BrewnWKopperKat

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There's a new article over at Craft Beer and Brewing (link) where the author talks about making three different beers (around 11 gallons total) from a single 5 gallon batch. The basic process involves mashing a high OG wort, then splitting/blending/diluting before the start of the boil.
 
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GoodTruble

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@BrewnWKopperKat - I actually saw that article earlier this month. Interesting suggestions. But unless you are just categorically opposed to using malt extract, DME and/or LME can also be used to very much speed up and differentiate those beers with less need for dilution. I guess different dry hopping could also be used to further differentiate the beers, but I rarely dry hop at the moment.
 

BrewnWKopperKat

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DME and/or LME can also be used to very much speed up and differentiate those beers with less need for dilution
Agreed.

FWIW, I'm of the opinion that fresh DME/LME is just another ingredient. I'm also curious about dilution. I've had successes (all grain, 40% dilution) and failures (DME, 100% dilution) - and the levels of dilution I saw in the article seems to "challenge the conventional wisdom".
 
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GoodTruble

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So very much to my surprise, the Vanilla Milk Stout (mostly) extract turned out better than my all-grain (and really researched) Blonde. -Though the blonde may still be improving with age.

So far, the all-grain batches have a clear advantage in results, but the extract batches are a lot closer second than I expected.

Next up, I think I am doing a Munich Smash, and using some of that wort to make wheat extract batch (-or maybe a Vienna Smash, but probably not). I'm a tad concerned the munich maybe too dark for the wheat, but it will probably be diluted (and I'm just kind of feeling it). Will see. Probably won't brew until the end of March (and will probably change my mind before then).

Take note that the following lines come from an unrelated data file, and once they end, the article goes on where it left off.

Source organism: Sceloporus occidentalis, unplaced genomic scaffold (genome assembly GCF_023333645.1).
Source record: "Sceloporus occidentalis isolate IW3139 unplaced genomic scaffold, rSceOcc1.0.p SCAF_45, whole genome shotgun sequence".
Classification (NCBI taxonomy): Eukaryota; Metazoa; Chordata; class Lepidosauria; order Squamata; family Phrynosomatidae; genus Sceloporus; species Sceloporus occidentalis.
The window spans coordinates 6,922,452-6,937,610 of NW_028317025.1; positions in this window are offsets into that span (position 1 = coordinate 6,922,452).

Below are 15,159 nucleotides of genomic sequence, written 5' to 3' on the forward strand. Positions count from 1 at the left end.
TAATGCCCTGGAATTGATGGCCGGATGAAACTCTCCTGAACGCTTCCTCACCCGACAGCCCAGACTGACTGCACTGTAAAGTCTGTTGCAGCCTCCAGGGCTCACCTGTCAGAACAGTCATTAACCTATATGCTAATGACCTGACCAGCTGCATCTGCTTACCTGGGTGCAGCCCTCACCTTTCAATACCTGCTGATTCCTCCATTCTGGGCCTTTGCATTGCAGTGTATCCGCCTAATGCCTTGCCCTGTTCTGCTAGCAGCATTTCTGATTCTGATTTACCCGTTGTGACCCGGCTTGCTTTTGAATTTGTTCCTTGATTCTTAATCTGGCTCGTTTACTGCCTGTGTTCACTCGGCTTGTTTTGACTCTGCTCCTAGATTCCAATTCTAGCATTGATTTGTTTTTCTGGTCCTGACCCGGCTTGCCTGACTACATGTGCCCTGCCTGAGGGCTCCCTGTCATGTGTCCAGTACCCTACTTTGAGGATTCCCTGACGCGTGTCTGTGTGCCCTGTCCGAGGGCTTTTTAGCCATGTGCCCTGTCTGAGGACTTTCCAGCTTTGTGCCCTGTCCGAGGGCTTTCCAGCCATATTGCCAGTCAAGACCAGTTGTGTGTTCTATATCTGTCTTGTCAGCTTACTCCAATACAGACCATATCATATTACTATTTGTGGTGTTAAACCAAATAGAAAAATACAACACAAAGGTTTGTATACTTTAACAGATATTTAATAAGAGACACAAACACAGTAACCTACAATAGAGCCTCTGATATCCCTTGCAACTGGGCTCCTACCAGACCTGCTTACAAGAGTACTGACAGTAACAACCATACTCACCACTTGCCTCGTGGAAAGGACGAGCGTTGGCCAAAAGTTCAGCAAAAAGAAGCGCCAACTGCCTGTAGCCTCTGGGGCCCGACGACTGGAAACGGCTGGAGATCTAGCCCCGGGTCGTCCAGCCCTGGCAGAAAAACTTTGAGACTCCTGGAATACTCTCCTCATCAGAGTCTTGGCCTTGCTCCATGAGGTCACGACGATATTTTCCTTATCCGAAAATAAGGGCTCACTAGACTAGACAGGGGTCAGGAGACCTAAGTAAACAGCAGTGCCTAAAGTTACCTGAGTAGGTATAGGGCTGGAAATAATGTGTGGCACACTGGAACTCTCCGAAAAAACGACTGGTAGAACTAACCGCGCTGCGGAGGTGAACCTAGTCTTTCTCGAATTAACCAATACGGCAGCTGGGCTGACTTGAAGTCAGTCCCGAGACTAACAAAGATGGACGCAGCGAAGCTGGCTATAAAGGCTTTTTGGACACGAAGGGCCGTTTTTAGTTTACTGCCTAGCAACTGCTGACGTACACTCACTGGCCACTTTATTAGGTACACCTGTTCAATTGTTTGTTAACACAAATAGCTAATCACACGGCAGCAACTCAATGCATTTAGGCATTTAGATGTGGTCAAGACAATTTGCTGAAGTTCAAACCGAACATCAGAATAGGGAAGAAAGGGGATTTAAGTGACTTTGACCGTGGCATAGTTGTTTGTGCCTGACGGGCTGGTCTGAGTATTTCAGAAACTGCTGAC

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GoodTruble

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Got an extra chance to brew this weekend. Did the Vienna Smash (Northern Brewer) and used two gallons of it to mix into a Hefeweizen (which will be a total wild card because it uses a lot of Bavarian Wheat DME which I have not used before). -Curious to see how it all turns out.
 

BrewnWKopperKat

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I came across a similar topic (link) that might spart / inspire some additional interest in this topic.

In another topic (link), there is mention of custom spreadsheet. I have my own custom spreadsheet (not yet updated for this type of 'partygyle' brewing), so I didn't see if the spreadsheet could still be downloaded.
 

BrewnWKopperKat

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Long time ago, when high quality search was available, it would account for hypens.

Discussion and link sharing (assuming the links don't 'decay' over time) will continue to move us forward.
 
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GoodTruble

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Finally kegged/bottled the Vienna Smash and Hefeweizen last night.

The Vienna (all grain) turned out great. At 4.7% its the weakest beer I've brewed, but it has a great flavor.

The Hefeweizen (extract) is a bit too heavy, and a bit belgian-tasting. I think I should have fermented it a bit cooler, but it may still mellow with time. It's good, just not as good as it smelled. -But definitely worth the extra 30 minutes to make a second batch.

Still figuring out what my next partigyle brew day will be. Maybe wit & saison, maybe munich & dunkel. Maybe something else.
 
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GoodTruble

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Brewed a Munich Smash ale and used 1-2 gallons of it to make an extract Octoberfest lager. Will see how these turn out. The extract Octoberfest seems like a bit of a gamble, but the extract Hefeweizen eventually turned out pretty good.